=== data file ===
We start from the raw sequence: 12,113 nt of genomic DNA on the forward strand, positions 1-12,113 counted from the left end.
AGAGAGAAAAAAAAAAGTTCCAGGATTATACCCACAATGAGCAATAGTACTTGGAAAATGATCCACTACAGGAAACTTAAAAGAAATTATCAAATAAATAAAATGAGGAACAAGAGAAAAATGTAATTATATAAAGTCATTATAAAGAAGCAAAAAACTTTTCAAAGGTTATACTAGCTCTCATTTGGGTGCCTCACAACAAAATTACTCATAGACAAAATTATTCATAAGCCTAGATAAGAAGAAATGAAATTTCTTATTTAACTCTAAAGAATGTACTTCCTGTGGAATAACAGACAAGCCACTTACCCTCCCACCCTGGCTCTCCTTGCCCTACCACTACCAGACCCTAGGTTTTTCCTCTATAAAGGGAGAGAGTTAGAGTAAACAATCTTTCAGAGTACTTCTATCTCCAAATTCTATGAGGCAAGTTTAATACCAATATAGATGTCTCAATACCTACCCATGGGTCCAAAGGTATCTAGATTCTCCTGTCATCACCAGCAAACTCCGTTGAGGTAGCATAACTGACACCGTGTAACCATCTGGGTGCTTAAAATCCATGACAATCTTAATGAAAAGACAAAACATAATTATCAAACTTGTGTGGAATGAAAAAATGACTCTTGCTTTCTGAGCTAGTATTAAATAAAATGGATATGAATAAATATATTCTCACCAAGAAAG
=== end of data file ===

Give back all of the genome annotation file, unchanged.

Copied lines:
We start from the raw sequence: 12,113 nt of genomic DNA on the forward strand, positions 1-12,113 counted from the left end.
AGAGAGAAAAAAAAAAGTTCCAGGATTATACCCACAATGAGCAATAGTACTTGGAAAATGATCCACTACAGGAAACTTAAAAGAAATTATCAAATAAATAAAATGAGGAACAAGAGAAAAATGTAATTATATAAAGTCATTATAAAGAAGCAAAAAACTTTTCAAAGGTTATACTAGCTCTCATTTGGGTGCCTCACAACAAAATTACTCATAGACAAAATTATTCATAAGCCTAGATAAGAAGAAATGAAATTTCTTATTTAACTCTAAAGAATGTACTTCCTGTGGAATAACAGACAAGCCACTTACCCTCCCACCCTGGCTCTCCTTGCCCTACCACTACCAGACCCTAGGTTTTTCCTCTATAAAGGGAGAGAGTTAGAGTAAACAATCTTTCAGAGTACTTCTATCTCCAAATTCTATGAGGCAAGTTTAATACCAATATAGATGTCTCAATACCTACCCATGGGTCCAAAGGTATCTAGATTCTCCTGTCATCACCAGCAAACTCCGTTGAGGTAGCATAACTGACACCGTGTAACCATCTGGGTGCTTAAAATCCATGACAATCTTAATGAAAAGACAAAACATAATTATCAAACTTGTGTGGAATGAAAAAATGACTCTTGCTTTCTGAGCTAGTATTAAATAAAATGGATATGAATAAATATATTCTCACCAAGAAAG